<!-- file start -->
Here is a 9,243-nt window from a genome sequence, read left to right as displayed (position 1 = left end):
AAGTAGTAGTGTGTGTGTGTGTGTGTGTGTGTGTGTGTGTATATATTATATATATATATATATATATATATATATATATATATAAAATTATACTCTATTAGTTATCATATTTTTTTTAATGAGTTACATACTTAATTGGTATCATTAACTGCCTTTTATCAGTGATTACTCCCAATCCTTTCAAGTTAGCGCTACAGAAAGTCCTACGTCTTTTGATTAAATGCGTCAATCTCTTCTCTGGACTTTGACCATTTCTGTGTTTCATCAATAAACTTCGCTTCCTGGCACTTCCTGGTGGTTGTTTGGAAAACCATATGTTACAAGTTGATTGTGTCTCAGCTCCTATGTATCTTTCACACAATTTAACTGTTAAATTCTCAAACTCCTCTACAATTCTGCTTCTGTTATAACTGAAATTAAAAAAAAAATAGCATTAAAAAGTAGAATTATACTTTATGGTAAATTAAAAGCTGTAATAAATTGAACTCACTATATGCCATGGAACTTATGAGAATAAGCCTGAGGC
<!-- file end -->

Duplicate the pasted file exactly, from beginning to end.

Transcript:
Here is a 9,243-nt window from a genome sequence, read left to right as displayed (position 1 = left end):
AAGTAGTAGTGTGTGTGTGTGTGTGTGTGTGTGTGTGTGTATATATTATATATATATATATATATATATATATATATATATATAAAATTATACTCTATTAGTTATCATATTTTTTTTAATGAGTTACATACTTAATTGGTATCATTAACTGCCTTTTATCAGTGATTACTCCCAATCCTTTCAAGTTAGCGCTACAGAAAGTCCTACGTCTTTTGATTAAATGCGTCAATCTCTTCTCTGGACTTTGACCATTTCTGTGTTTCATCAATAAACTTCGCTTCCTGGCACTTCCTGGTGGTTGTTTGGAAAACCATATGTTACAAGTTGATTGTGTCTCAGCTCCTATGTATCTTTCACACAATTTAACTGTTAAATTCTCAAACTCCTCTACAATTCTGCTTCTGTTATAACTGAAATTAAAAAAAAAATAGCATTAAAAAGTAGAATTATACTTTATGGTAAATTAAAAGCTGTAATAAATTGAACTCACTATATGCCATGGAACTTATGAGAATAAGCCTGAGGC